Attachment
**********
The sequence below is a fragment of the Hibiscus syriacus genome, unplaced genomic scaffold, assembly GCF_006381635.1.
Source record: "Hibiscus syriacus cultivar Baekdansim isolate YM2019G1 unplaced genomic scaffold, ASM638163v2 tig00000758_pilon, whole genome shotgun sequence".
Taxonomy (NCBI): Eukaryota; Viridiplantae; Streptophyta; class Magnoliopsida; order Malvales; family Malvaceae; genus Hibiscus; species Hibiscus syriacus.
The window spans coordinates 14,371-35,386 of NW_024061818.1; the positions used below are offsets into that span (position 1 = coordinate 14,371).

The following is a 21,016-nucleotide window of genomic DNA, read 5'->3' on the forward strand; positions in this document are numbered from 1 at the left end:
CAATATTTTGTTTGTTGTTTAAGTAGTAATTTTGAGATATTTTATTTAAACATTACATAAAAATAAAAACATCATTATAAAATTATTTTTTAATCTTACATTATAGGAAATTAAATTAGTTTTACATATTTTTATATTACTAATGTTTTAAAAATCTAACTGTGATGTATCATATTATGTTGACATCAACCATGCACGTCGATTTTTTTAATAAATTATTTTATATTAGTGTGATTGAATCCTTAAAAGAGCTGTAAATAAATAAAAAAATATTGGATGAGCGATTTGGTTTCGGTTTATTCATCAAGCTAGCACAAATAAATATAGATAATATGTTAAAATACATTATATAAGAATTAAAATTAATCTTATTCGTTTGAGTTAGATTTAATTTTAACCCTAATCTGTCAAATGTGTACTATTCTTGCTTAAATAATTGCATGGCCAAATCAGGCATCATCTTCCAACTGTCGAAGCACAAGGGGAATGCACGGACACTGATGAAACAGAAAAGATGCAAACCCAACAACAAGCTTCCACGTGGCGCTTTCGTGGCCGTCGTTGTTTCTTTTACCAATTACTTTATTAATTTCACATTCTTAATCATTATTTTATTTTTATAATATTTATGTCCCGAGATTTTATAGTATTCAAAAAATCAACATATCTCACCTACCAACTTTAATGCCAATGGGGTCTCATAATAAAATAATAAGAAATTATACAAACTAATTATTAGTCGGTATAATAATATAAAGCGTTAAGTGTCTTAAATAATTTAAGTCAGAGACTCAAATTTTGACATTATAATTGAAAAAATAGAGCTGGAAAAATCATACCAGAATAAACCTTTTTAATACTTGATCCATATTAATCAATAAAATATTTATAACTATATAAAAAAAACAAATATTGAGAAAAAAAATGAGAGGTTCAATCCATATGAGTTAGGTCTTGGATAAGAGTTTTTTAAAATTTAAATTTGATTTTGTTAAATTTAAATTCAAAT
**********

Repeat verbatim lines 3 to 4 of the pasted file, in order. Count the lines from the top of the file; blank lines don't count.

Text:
Taxonomy (NCBI): Eukaryota; Viridiplantae; Streptophyta; class Magnoliopsida; order Malvales; family Malvaceae; genus Hibiscus; species Hibiscus syriacus.
The window spans coordinates 14,371-35,386 of NW_024061818.1; the positions used below are offsets into that span (position 1 = coordinate 14,371).